The students of the UNESCO Legta club in Pamiers returned from their humanitarian trip to Cameroon with memories in their minds

The students of the UNESCO Legta club in Pamiers returned from their humanitarian trip to Cameroon with memories in their minds

Returning from their humanitarian trip to Cameroon, the students of the UNESCO Club in Legta de Pamiers received a check for 1,000 euros to support them in their projects.

Between pedagogy and solidarity, Diana, Satine, Maëva and Anaïs worked for several months within the UNESCO Club of the agricultural school of Pamiers, on a humanitarian trip to Cameroon. After months of preparation and searching for partners who could support them in this great project, they went to Abong M’Bang in February to meet the Baka, an ethnic group living in the tropical forests of the southeast of the country. On Monday, March 18, the students were visited by Anne-Christine Chausson, Vice-President of the Family Economics Cooperative Association (ACEF) in Ariège, and Georges Delmas, ACEF correspondent, to give a brief retrospective of this trip. On this occasion, Anne-Christine Chausson also presented them with a check for 1,000 euros to help them in their humanitarian projects.

This trip, organized in collaboration with the association 09 Cameroon, and its president Régis Dupuy, former teacher at the Appamean establishment, aimed to provide social, health and educational assistance to the Baka. This hunter-gatherer ethnic group has been experiencing massive deforestation for years, leading to a reduction in their resources. “Because of this loss of resources, the Baka are also exploited on agricultural land by the Bantu, a dominant ethnic group in Cameroon,” the students explain.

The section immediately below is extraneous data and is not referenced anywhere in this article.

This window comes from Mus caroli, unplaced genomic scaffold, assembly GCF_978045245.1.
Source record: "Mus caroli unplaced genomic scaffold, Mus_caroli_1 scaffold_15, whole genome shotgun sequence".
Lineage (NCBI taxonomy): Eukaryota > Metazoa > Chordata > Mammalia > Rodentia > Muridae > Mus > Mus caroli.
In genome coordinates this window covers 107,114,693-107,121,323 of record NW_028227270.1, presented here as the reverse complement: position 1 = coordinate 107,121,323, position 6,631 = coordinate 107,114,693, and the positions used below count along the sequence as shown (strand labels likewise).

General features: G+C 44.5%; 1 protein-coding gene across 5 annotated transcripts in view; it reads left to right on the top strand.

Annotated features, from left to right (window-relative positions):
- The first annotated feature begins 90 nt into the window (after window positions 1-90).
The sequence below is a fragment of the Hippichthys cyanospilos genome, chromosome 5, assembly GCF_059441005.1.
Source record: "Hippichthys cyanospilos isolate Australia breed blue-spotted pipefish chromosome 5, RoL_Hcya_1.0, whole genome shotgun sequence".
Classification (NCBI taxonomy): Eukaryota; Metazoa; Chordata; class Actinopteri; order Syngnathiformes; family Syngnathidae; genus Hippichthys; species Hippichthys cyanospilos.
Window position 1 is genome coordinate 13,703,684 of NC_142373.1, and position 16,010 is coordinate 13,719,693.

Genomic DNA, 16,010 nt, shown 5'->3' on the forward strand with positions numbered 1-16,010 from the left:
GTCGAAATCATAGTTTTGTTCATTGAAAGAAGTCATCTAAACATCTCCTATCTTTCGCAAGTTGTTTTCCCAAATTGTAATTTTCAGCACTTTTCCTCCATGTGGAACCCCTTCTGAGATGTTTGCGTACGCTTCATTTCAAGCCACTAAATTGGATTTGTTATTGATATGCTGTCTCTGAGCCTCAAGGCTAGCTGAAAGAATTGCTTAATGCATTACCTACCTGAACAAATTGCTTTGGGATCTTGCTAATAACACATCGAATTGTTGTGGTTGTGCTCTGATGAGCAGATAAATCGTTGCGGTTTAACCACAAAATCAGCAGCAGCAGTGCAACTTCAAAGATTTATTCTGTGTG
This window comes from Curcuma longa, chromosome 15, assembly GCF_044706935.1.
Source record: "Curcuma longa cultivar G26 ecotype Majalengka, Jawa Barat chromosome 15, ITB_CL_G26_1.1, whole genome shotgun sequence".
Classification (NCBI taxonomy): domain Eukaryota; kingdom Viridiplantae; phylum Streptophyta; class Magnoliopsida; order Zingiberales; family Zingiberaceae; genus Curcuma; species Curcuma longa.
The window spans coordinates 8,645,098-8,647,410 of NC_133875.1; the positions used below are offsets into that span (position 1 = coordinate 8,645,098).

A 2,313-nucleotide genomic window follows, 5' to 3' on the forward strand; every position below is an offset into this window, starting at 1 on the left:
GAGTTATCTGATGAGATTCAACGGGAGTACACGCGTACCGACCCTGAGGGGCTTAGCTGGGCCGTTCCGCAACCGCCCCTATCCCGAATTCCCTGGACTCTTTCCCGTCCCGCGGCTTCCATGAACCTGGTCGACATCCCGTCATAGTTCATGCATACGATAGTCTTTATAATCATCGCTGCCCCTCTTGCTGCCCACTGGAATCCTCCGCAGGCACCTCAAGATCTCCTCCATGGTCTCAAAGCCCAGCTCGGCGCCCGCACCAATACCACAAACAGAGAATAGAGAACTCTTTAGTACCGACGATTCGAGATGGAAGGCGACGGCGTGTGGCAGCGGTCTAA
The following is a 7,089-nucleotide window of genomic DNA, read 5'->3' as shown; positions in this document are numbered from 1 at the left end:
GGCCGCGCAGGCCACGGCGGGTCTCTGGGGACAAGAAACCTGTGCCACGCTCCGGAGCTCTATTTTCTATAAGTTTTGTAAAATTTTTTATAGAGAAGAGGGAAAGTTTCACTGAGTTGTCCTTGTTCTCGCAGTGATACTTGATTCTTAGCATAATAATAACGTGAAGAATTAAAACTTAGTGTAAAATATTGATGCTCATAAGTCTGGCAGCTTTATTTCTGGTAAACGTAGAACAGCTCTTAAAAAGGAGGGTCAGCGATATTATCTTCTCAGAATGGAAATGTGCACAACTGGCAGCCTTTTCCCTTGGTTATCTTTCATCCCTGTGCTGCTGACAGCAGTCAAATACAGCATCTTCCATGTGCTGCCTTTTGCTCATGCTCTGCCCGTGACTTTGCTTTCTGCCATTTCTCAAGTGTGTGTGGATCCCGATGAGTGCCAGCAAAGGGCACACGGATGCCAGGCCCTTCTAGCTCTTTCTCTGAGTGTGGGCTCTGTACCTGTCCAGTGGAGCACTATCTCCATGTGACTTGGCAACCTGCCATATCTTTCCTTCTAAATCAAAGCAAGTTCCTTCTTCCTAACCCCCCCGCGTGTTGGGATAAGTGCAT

A journey rich in memories

Particularly committed and enthusiastic, the young women, accompanied by their teacher Carole Guichou, rolled up their sleeves to help the Baka. “It has been an incredible journey,” says Satine, president of the UNESCO Club. “We were able to furnish two studios with mattresses and furniture. In the school we also painted blackboards in the classes so that they could write on them with chalk. In the morning we usually worked and in the afternoon we played football with the children. They made us very welcome, when we left they organized a party for us in the village.”

In addition to the humanitarian aspect, education was an integral part of this trip. In a completely different region than the Ariège, they could discover the riches of the forest. “They get most of what they need from the forest, whether it is food or even healing thanks to the bark. During walks in the forest we were able to discover all the specific features.”

The students gave seeds to local teachers to grow in the school’s educational garden. “There will be remote monitoring,” explains Régis Dupuy. “The aim is to observe the development of certain plants in difficult areas.”

During their journey, the young women distributed school materials, clothing, food and even tools to help the local population. Building on this first experience, rich in emotions in the humanitarian field, they want to repeat this experience as soon as possible.

All partners have been invited on April 24 for a presentation of the trip and to thank you for their involvement in the project. A short film was also shot during the trip. This will be presented to the partners during this evening.

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